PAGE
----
5. Cornell (4-6) — The Big Red totaled only five assists in Friday’s 62-51 loss at Yale. Cornell’s offense has struggled this year, currently ranking 306th nationally in KenPom’s adjusted efficiency, and a lack of ball movement is the biggest reason why. Only 49% of the Big Red’s field goals this season have been assisted, last in the Ivy League. Devin Cherry and Galal Cancer are willing passers off the dribble, but of their teammates, only Shonn Miller has an assist rate of even 10% — and all three will graduate this year.
  6. Dartmouth (3-7) — After scoring double figures in each of Dartmouth’s first 12 games this season, Alex Mitola’s production has dropped off somewhat in Ivy play. But he looked like his old self against Penn on Saturday, dropping 18 points and making four of five treys in a 67-62 win.
  7. Brown (3-7) — Before his game-winning shot against Cornell, Cedric Kuakumensah already had a busy weekend. He scored 20 points against Columbia and added 11 points and five blocks against the Big Red. With eight total swats this weekend, Kuakumensah moved into second place on the all-time Ivy leaderboard with 230 for his career — and he still has a full season to catch Dartmouth’s Brian Gilpin, who holds the record at 252.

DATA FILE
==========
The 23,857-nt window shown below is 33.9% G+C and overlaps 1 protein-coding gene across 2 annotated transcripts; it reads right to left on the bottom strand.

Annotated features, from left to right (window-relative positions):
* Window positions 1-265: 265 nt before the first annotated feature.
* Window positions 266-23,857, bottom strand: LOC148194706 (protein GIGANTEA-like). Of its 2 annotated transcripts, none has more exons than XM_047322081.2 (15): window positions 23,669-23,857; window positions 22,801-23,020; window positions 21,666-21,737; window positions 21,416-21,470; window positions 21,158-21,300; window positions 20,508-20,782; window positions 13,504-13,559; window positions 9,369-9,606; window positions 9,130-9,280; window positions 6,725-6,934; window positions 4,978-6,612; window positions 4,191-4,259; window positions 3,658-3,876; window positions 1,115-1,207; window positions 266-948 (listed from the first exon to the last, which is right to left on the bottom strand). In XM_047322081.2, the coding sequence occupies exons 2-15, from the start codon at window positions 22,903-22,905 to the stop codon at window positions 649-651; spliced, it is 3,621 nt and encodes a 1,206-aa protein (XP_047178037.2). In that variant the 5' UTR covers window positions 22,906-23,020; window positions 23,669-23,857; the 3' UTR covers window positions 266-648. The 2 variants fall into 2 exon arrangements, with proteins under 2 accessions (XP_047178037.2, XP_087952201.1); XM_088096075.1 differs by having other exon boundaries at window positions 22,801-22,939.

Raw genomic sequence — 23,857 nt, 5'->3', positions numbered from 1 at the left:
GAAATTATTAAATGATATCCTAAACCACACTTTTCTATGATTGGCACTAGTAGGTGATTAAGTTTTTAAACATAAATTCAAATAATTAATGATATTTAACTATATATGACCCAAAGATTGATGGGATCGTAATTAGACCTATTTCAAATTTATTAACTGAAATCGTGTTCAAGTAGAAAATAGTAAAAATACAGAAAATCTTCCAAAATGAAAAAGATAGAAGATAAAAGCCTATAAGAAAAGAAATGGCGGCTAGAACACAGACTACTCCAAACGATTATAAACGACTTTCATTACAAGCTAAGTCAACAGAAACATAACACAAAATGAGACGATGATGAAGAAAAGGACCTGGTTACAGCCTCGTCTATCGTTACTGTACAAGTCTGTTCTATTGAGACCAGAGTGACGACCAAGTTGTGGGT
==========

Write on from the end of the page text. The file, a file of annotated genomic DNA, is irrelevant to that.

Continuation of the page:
8. Penn (2-7) — This week’s Penn Efficiency Margin Watch: Thanks to a 69-46 blowout at Harvard, the Quakers’ net margin fell to -0.23 points per possession in Ivy play, which would match 2010 Dartmouth for the worst mark of the last decade. Penn should hope to make up ground at Brown on Friday, because a possibly angry Yale awaits the following night.

2 thoughts on “Ivy League Weekly Roundup: Feb. 22

  1. Whoa, Trigger…a little too fast on the draw in the Power Rankings, Professor Whitaker. Tigers rate the nod over the Lions by virtue of head-to-head in Manhattan. The return bout at Jadwin will settle the third place race (only one left, frankly) on the court and not on the computer. Brase is indeed hard to figure. We’d be nowhere without him, but his awful turnover in the backcourt finished off the Tigers Saturday, a mistake the team leader ought not make at that point. First clear-cut example of a Saturday night crew affecting the outcome this season IMHO, but the better team won the game. Princeton has a better shot at Yale than the Bulldogs do in Allston. The Ivy has separated into its two divisions as expected at the outset of the season, with only the final order somewhat up in the air.


  2. The #3 spot has been basically a toss-up for weeks, so it doesn’t take much to flip the rankings. Columbia had an impressive weekend and now leads in KenPom and Ivy efficiency, but there’s still no real distinction there.

    The refereeing in Yale-Columbia was just as questionable as Harvard-Princeton. Classic Saturday night in the Ivy league…